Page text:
Lingwood in Norfolk is younger than the
Domesday Book. When King William commanded
his grand survey in 1086, the village
was part of Blofield, its present day neighbour
and, ever since, this idyllic village has been a
hostage to history.
The district workhouse was sited here in
1837; a result of the Poor Law Amendment
Act, reminding Lingwood that ‘the poor are
always with us’.
After World War I the
village’s future was faced with more changes
when its parental estate was auctioned and
Norfolk County Council outbid all others to
claim the acreage for allotments for returning
WW1 soldiers. An army of smallholders contributed
to feeding the nation with produce
despatched from Lingwood’s own railway
In 1939 another war intervened and
the old soldiers began fading away.
By the 1950s the need for housing brought
Lingwood’s council property into the
limelight. Arable land was turned over to
building developments; the railway sidings
became redundant while the demolished
workhouse made way for more houses.
Today, Lingwood’s lively population, the size of a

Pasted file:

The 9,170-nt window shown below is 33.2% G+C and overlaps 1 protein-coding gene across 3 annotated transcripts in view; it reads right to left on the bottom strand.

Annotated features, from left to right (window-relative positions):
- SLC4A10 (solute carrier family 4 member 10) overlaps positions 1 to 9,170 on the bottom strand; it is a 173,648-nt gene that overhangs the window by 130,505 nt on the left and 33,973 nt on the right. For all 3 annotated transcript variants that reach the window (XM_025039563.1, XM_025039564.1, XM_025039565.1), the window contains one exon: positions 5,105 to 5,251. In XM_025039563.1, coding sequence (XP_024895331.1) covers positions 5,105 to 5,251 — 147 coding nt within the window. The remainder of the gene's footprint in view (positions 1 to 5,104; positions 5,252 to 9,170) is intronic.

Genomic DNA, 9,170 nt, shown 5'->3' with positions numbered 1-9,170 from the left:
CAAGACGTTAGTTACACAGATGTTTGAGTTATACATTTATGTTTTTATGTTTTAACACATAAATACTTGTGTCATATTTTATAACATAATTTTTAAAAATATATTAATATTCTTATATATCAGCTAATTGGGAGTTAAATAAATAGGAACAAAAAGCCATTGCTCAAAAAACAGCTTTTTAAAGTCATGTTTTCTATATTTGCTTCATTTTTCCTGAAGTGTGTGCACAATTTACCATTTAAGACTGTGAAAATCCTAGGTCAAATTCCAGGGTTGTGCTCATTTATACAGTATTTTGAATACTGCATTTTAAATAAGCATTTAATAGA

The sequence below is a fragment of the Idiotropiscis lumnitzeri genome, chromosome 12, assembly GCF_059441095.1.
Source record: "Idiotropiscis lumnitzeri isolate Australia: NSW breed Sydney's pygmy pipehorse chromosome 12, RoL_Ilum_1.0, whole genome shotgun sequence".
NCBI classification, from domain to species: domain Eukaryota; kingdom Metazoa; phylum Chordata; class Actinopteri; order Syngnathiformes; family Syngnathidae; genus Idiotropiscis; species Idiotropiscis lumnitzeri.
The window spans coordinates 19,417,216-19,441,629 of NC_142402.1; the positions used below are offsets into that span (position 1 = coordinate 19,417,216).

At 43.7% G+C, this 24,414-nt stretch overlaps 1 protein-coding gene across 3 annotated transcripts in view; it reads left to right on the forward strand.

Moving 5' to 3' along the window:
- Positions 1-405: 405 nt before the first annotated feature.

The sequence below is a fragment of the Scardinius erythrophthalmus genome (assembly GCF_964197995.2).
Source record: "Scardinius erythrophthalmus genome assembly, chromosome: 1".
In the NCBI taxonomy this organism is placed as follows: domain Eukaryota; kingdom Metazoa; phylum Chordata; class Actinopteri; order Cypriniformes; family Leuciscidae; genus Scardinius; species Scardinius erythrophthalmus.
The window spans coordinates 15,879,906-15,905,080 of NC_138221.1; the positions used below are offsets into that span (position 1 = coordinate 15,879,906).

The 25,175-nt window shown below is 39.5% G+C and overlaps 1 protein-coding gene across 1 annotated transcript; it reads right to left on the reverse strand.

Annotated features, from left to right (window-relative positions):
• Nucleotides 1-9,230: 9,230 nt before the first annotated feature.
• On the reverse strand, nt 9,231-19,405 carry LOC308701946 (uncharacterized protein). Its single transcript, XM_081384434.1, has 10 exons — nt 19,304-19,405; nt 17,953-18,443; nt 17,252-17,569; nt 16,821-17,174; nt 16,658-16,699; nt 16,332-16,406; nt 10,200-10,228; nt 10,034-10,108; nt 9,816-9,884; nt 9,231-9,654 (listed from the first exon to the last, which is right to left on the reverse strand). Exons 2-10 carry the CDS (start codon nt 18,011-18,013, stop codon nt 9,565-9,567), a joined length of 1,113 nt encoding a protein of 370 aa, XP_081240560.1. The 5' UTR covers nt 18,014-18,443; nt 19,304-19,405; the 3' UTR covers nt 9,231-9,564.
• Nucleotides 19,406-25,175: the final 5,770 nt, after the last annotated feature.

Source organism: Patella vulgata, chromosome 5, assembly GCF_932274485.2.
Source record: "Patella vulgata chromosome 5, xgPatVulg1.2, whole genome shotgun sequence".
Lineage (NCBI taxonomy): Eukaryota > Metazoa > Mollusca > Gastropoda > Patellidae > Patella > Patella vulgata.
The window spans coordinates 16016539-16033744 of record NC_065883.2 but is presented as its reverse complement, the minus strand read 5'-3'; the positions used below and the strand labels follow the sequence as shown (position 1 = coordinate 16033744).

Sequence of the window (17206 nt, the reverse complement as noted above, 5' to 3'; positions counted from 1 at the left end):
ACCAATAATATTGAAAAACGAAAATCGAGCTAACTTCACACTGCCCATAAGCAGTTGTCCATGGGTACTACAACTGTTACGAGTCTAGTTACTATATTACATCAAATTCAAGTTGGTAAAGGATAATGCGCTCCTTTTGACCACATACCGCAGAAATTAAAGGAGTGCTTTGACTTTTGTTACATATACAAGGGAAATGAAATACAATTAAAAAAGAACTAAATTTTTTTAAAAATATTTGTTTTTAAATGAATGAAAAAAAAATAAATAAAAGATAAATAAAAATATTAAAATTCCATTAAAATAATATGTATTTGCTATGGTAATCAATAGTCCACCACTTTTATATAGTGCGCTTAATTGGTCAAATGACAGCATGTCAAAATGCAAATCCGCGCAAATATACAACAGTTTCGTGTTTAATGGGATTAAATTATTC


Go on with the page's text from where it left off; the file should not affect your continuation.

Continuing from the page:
small town, has fine community spirit.
Historians of English cricket remind us that
Bill Edrich who famously played for
Middlesex and helped England win the Ashes
in 1954-55 was born a Lingwood boy.
Newmarket born Stephen Peart proudly claims
his Norfolk roots. After writing The Book of
Strumpshaw in 2010 he was approached to do
likewise for Lingwood. Taking up the challenge,
the author went in search of his family
namesakes who helped lay the railway
through the village in 1880.
Stephen believes that community history is
bound in the lives of its people. For The Book of
Lingwood he brought a forty year experience
working in regional broadcast television and
applied it to giving celebrity status to the
village and its people. Before the books of
Lingwood and Strumpshaw, Stephen wrote
two volumes and several magazine articles on
‘his other hobby’ the history of East Anglia’s
Imprint: Halsgrove. ISBN 978 0 85704 203 3, hardback, 297x210mm, 160 pages, £24.99. Published October 2013.